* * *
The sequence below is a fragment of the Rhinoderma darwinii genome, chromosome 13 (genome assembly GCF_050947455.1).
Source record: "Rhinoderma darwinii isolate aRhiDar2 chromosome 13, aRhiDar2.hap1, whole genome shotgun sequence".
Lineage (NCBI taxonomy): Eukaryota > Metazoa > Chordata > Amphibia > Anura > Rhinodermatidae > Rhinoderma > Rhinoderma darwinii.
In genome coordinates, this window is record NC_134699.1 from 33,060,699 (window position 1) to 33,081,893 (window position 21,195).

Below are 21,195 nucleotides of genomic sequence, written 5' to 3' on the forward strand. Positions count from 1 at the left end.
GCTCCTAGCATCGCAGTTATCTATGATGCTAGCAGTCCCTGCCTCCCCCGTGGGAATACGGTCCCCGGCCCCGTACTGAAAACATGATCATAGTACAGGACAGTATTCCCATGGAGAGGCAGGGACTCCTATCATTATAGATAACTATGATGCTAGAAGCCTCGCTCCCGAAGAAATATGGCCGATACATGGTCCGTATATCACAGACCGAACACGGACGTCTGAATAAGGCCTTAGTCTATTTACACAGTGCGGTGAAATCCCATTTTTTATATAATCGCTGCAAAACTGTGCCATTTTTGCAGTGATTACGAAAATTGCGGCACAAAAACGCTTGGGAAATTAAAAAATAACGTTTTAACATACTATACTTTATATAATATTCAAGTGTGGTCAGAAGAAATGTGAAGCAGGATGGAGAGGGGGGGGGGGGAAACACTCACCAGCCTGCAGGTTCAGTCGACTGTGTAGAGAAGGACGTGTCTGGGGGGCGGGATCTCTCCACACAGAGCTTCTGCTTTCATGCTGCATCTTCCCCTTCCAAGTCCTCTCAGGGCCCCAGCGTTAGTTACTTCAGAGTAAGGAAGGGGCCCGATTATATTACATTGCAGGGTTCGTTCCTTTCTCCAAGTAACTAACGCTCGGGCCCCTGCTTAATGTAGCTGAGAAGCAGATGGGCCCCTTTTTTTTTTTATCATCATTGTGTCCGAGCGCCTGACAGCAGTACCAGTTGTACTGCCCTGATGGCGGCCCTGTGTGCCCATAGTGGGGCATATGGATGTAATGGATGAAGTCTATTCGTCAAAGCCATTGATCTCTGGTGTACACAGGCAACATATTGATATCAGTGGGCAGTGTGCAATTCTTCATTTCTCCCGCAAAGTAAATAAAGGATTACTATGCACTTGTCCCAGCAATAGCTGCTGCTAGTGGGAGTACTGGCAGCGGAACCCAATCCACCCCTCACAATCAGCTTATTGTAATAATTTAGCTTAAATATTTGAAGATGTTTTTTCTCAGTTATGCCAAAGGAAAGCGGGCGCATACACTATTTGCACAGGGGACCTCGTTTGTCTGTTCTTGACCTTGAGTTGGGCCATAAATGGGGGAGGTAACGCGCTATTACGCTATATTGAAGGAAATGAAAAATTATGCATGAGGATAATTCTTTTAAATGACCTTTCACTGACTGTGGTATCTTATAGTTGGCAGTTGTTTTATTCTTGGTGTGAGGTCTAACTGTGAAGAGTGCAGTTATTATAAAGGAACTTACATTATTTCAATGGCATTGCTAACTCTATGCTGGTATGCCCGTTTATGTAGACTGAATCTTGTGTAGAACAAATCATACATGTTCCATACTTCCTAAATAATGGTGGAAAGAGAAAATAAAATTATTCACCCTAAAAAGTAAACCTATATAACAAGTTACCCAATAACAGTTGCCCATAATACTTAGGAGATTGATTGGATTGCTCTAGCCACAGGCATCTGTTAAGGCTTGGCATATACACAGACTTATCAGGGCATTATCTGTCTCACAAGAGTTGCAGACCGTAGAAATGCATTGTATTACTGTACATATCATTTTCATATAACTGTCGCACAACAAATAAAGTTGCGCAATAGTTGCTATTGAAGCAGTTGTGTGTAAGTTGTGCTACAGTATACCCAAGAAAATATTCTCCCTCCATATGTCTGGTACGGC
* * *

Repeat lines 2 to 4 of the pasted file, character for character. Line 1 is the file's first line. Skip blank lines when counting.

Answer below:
Source record: "Rhinoderma darwinii isolate aRhiDar2 chromosome 13, aRhiDar2.hap1, whole genome shotgun sequence".
Lineage (NCBI taxonomy): Eukaryota > Metazoa > Chordata > Amphibia > Anura > Rhinodermatidae > Rhinoderma > Rhinoderma darwinii.
In genome coordinates, this window is record NC_134699.1 from 33,060,699 (window position 1) to 33,081,893 (window position 21,195).